Cytokinesis in animals.
The cells membrane begins to invaginate where spindle equal was present earlier. The cell membranes of opposite ends meet at the centre and cell divides into two (2) daughter cells.
Cytokinesis in plants
In plant cells the spindle fibres do not disappear at the region of equatorial plane, they increase in number and form cell plate across the equatorial plane. As the plate gradually become more distinct and develops into the new cell, it divides the cell in two (2).
Difference between mitosis in plant and animals
No centriole present.
Centrioles present.
No aster forms.
Aster forms.
Cells plate forms.
No cell plate forms.
No furrowing of cytoplasm at cytokinesis
Furrowing of cytoplasm at cytokines.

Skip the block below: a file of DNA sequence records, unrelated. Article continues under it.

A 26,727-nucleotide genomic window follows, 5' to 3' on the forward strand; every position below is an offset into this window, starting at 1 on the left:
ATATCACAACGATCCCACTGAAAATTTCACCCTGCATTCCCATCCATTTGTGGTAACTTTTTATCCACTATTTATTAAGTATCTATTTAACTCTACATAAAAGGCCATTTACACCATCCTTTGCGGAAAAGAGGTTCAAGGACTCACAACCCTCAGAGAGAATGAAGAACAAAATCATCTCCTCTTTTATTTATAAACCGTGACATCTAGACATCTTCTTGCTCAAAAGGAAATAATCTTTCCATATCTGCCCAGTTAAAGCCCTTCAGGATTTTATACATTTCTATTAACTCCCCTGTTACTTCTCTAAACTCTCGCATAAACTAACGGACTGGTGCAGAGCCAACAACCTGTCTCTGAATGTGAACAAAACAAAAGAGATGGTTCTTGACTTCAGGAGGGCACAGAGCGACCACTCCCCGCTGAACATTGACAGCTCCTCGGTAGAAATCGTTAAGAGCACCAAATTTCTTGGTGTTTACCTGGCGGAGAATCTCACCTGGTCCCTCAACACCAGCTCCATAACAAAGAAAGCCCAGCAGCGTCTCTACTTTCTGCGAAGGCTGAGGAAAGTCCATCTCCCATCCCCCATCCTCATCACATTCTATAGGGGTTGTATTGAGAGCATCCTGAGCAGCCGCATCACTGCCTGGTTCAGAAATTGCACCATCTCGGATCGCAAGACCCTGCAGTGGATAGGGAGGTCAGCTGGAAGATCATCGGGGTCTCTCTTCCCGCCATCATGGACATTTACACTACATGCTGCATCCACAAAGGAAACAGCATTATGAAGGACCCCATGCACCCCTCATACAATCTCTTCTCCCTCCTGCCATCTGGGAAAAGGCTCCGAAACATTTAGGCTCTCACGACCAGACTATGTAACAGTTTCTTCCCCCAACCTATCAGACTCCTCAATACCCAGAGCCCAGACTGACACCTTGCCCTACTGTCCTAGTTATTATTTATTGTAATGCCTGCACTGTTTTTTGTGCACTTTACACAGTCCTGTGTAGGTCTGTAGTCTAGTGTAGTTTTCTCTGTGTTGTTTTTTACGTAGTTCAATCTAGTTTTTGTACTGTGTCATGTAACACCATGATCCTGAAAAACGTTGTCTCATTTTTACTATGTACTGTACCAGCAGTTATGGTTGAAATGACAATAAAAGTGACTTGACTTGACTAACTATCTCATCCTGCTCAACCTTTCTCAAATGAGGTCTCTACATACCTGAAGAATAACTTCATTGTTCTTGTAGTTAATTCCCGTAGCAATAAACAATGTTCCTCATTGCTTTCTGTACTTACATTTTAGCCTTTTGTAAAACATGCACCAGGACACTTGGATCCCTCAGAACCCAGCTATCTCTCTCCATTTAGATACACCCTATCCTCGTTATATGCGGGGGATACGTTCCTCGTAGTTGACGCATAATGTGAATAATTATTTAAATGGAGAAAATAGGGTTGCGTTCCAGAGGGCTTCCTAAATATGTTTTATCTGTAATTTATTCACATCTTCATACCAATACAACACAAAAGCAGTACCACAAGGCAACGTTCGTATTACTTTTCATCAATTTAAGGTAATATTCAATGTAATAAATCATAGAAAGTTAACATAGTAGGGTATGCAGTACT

Occurs mainly at meristems
Occur in tissues throughout the body.

. Significance of mitosis.
  1. Growth and development
Mitosis is a basic component of growth as its leads to increase in number of the body cells.
Body repair -the worn-out cells are replaced by the formation of new cells by mitosis.
The newly formed cells by mitosis have opportunity of differentiation forming of complex body.
    1. Genetic stability
Mitosis produce the nuclei which have the same number of chromosome as the parent cells more over since these chromosomes were derived from parental chromosomes by exact replication of their DNA,they will carry the same hereditary information in their genes.
In other words , the daughter cells are genetically identical to their parent cells and no variation in genetic information is introduced during mitosis .
    1. Asexual reproduction